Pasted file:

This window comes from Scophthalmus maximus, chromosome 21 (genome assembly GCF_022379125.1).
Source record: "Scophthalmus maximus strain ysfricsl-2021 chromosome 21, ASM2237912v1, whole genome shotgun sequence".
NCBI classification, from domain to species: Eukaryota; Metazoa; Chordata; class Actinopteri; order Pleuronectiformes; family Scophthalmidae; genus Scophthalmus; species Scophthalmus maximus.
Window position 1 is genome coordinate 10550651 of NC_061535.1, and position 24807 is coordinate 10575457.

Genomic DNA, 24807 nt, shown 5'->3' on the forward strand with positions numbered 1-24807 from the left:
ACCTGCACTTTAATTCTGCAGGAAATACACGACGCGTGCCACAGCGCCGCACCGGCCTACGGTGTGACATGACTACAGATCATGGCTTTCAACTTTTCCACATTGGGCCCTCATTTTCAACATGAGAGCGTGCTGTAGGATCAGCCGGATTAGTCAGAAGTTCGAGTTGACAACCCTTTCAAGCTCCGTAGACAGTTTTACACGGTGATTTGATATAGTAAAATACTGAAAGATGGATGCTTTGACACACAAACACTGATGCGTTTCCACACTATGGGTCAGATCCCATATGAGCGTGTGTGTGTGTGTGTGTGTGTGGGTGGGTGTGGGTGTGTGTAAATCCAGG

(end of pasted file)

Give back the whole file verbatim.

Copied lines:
This window comes from Scophthalmus maximus, chromosome 21 (genome assembly GCF_022379125.1).
Source record: "Scophthalmus maximus strain ysfricsl-2021 chromosome 21, ASM2237912v1, whole genome shotgun sequence".
NCBI classification, from domain to species: Eukaryota; Metazoa; Chordata; class Actinopteri; order Pleuronectiformes; family Scophthalmidae; genus Scophthalmus; species Scophthalmus maximus.
Window position 1 is genome coordinate 10550651 of NC_061535.1, and position 24807 is coordinate 10575457.

Genomic DNA, 24807 nt, shown 5'->3' on the forward strand with positions numbered 1-24807 from the left:
ACCTGCACTTTAATTCTGCAGGAAATACACGACGCGTGCCACAGCGCCGCACCGGCCTACGGTGTGACATGACTACAGATCATGGCTTTCAACTTTTCCACATTGGGCCCTCATTTTCAACATGAGAGCGTGCTGTAGGATCAGCCGGATTAGTCAGAAGTTCGAGTTGACAACCCTTTCAAGCTCCGTAGACAGTTTTACACGGTGATTTGATATAGTAAAATACTGAAAGATGGATGCTTTGACACACAAACACTGATGCGTTTCCACACTATGGGTCAGATCCCATATGAGCGTGTGTGTGTGTGTGTGTGTGTGGGTGGGTGTGGGTGTGTGTAAATCCAGG